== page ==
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Gravity Payments' $70K minimum salary: CEO Dan Price shares result over a year later

Dan Price, the CEO who raised his company's minimum salary to $70,000, reflects on mistakes and victories over the past year.
/ Source: TODAY

It’s been nearly a year and a half since CEO Dan Price announced plans to slash his roughly $1 million salary to $70,000, also making that the minimum salary for all the employees at his credit card processing company, Gravity Payments. The move shocked the business world and thrust the 32-year-old into the spotlight.

Since then, a lot has changed. After the initial flurry of praise — and then resumes, of course — there was the inevitable criticism: Was this all really a clever publicity stunt?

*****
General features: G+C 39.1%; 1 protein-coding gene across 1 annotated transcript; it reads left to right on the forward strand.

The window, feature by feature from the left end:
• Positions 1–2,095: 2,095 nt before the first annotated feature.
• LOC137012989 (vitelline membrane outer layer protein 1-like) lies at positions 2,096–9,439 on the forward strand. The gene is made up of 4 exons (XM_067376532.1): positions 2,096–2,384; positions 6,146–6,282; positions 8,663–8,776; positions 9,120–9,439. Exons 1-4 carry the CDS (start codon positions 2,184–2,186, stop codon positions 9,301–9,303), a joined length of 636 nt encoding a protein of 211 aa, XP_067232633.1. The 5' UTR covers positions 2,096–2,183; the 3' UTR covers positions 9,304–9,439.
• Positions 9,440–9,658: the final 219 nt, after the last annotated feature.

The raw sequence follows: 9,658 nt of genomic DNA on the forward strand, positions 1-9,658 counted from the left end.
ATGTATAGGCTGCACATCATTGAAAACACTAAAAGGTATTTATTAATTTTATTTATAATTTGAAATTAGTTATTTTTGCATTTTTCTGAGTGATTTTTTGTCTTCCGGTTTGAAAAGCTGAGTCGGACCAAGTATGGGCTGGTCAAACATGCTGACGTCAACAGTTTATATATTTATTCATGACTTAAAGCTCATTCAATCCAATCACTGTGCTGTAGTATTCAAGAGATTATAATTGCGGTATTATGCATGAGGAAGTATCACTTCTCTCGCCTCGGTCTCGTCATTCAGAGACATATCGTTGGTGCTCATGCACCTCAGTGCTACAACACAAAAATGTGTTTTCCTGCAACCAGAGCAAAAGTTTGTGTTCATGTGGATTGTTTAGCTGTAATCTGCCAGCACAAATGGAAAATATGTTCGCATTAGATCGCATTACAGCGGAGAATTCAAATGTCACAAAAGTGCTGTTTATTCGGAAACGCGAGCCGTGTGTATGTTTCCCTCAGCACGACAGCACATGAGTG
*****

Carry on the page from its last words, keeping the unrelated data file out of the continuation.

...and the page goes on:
Looking back, Price insists it wasn’t. But he also knows the experiment was, at least in part, a deliberate business move.

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“It’s not like I’m throwing money into a charity and having no hope of return,” he told TODAY recently by phone. “I view this as a long-term investment.”

A ‘Happier’ Workplace

Since the initial pay hike, there’s been a baby boom at the office, and Gravity Payments, based in Seattle, has seen increased retention and happiness rates (the latter is measured by an online-survey service employees use) among workers. Their overall commute time is shorter, since some employees used the additional money to move closer to work.

Gravity Payments turnover rates
A graph shows how turnover rates are at an all-time low at the company.Gravity Payments

Price himself made some cutbacks to adjust to the lower salary, although more out of sensibility than necessity. He now rents his house on Airbnb during the summer to make extra cash, and sleeps in the guest room at a friend’s house.